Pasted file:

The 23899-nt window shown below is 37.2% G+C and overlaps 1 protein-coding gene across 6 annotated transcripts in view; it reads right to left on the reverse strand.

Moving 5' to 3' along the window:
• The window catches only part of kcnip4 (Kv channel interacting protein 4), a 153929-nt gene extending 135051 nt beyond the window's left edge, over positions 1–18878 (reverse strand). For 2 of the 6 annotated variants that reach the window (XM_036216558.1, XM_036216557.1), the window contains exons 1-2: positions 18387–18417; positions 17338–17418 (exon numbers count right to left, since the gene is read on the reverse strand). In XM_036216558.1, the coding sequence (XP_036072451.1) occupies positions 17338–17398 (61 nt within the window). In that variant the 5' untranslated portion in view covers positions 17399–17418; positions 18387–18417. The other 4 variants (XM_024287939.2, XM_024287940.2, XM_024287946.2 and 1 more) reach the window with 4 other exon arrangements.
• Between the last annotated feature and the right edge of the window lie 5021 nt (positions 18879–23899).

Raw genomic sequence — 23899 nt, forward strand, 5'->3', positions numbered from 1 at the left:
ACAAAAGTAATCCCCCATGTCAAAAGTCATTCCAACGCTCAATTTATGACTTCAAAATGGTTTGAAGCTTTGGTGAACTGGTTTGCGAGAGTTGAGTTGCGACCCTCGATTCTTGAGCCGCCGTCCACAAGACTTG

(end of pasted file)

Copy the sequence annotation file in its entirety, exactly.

The 23899-nt window shown below is 37.2% G+C and overlaps 1 protein-coding gene across 6 annotated transcripts in view; it reads right to left on the reverse strand.

Moving 5' to 3' along the window:
• The window catches only part of kcnip4 (Kv channel interacting protein 4), a 153929-nt gene extending 135051 nt beyond the window's left edge, over positions 1–18878 (reverse strand). For 2 of the 6 annotated variants that reach the window (XM_036216558.1, XM_036216557.1), the window contains exons 1-2: positions 18387–18417; positions 17338–17418 (exon numbers count right to left, since the gene is read on the reverse strand). In XM_036216558.1, the coding sequence (XP_036072451.1) occupies positions 17338–17398 (61 nt within the window). In that variant the 5' untranslated portion in view covers positions 17399–17418; positions 18387–18417. The other 4 variants (XM_024287939.2, XM_024287940.2, XM_024287946.2 and 1 more) reach the window with 4 other exon arrangements.
• Between the last annotated feature and the right edge of the window lie 5021 nt (positions 18879–23899).

Raw genomic sequence — 23899 nt, forward strand, 5'->3', positions numbered from 1 at the left:
ACAAAAGTAATCCCCCATGTCAAAAGTCATTCCAACGCTCAATTTATGACTTCAAAATGGTTTGAAGCTTTGGTGAACTGGTTTGCGAGAGTTGAGTTGCGACCCTCGATTCTTGAGCCGCCGTCCACAAGACTTG